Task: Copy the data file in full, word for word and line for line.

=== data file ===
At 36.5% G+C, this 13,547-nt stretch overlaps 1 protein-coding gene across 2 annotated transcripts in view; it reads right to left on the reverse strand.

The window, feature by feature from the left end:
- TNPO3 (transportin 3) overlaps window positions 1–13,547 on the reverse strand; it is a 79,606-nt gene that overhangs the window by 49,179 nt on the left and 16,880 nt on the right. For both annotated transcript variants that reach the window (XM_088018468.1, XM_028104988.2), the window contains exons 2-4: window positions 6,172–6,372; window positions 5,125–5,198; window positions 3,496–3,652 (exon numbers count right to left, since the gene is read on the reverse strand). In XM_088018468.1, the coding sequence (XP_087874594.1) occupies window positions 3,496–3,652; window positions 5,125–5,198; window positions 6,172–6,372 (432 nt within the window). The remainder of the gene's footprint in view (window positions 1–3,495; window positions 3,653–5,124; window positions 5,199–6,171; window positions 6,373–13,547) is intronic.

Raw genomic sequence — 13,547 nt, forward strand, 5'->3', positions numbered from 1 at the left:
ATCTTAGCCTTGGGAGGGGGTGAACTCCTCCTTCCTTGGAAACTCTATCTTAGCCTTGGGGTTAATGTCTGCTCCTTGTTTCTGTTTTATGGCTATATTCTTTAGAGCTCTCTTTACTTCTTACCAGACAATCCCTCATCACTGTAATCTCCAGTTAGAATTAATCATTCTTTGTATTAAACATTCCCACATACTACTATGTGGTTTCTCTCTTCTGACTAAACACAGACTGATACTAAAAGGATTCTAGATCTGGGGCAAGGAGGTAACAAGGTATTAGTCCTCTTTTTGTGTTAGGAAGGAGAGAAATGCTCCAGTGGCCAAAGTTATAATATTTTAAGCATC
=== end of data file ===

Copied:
At 36.5% G+C, this 13,547-nt stretch overlaps 1 protein-coding gene across 2 annotated transcripts in view; it reads right to left on the reverse strand.

The window, feature by feature from the left end:
- TNPO3 (transportin 3) overlaps window positions 1–13,547 on the reverse strand; it is a 79,606-nt gene that overhangs the window by 49,179 nt on the left and 16,880 nt on the right. For both annotated transcript variants that reach the window (XM_088018468.1, XM_028104988.2), the window contains exons 2-4: window positions 6,172–6,372; window positions 5,125–5,198; window positions 3,496–3,652 (exon numbers count right to left, since the gene is read on the reverse strand). In XM_088018468.1, the coding sequence (XP_087874594.1) occupies window positions 3,496–3,652; window positions 5,125–5,198; window positions 6,172–6,372 (432 nt within the window). The remainder of the gene's footprint in view (window positions 1–3,495; window positions 3,653–5,124; window positions 5,199–6,171; window positions 6,373–13,547) is intronic.

Raw genomic sequence — 13,547 nt, forward strand, 5'->3', positions numbered from 1 at the left:
ATCTTAGCCTTGGGAGGGGGTGAACTCCTCCTTCCTTGGAAACTCTATCTTAGCCTTGGGGTTAATGTCTGCTCCTTGTTTCTGTTTTATGGCTATATTCTTTAGAGCTCTCTTTACTTCTTACCAGACAATCCCTCATCACTGTAATCTCCAGTTAGAATTAATCATTCTTTGTATTAAACATTCCCACATACTACTATGTGGTTTCTCTCTTCTGACTAAACACAGACTGATACTAAAAGGATTCTAGATCTGGGGCAAGGAGGTAACAAGGTATTAGTCCTCTTTTTGTGTTAGGAAGGAGAGAAATGCTCCAGTGGCCAAAGTTATAATATTTTAAGCATC